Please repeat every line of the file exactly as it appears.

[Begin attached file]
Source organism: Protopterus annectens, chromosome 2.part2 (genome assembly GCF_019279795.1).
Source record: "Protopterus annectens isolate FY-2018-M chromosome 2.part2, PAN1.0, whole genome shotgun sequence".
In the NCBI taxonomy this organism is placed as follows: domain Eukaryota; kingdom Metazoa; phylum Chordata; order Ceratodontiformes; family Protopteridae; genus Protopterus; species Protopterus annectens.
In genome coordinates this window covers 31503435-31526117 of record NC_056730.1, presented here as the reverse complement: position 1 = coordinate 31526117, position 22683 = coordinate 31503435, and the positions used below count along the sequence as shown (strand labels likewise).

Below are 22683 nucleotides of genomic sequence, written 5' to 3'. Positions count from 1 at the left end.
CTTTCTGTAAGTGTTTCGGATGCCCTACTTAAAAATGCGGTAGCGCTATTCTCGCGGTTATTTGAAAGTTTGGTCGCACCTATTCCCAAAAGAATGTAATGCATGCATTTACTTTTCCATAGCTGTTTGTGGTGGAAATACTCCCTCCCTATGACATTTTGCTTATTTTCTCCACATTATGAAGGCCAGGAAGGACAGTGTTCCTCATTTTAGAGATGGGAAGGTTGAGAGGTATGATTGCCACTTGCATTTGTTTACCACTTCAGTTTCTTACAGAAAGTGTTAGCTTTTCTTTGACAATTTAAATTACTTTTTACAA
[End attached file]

Source organism: Protopterus annectens, chromosome 2.part2 (genome assembly GCF_019279795.1).
Source record: "Protopterus annectens isolate FY-2018-M chromosome 2.part2, PAN1.0, whole genome shotgun sequence".
In the NCBI taxonomy this organism is placed as follows: domain Eukaryota; kingdom Metazoa; phylum Chordata; order Ceratodontiformes; family Protopteridae; genus Protopterus; species Protopterus annectens.
In genome coordinates this window covers 31503435-31526117 of record NC_056730.1, presented here as the reverse complement: position 1 = coordinate 31526117, position 22683 = coordinate 31503435, and the positions used below count along the sequence as shown (strand labels likewise).

Below are 22683 nucleotides of genomic sequence, written 5' to 3'. Positions count from 1 at the left end.
CTTTCTGTAAGTGTTTCGGATGCCCTACTTAAAAATGCGGTAGCGCTATTCTCGCGGTTATTTGAAAGTTTGGTCGCACCTATTCCCAAAAGAATGTAATGCATGCATTTACTTTTCCATAGCTGTTTGTGGTGGAAATACTCCCTCCCTATGACATTTTGCTTATTTTCTCCACATTATGAAGGCCAGGAAGGACAGTGTTCCTCATTTTAGAGATGGGAAGGTTGAGAGGTATGATTGCCACTTGCATTTGTTTACCACTTCAGTTTCTTACAGAAAGTGTTAGCTTTTCTTTGACAATTTAAATTACTTTTTACAA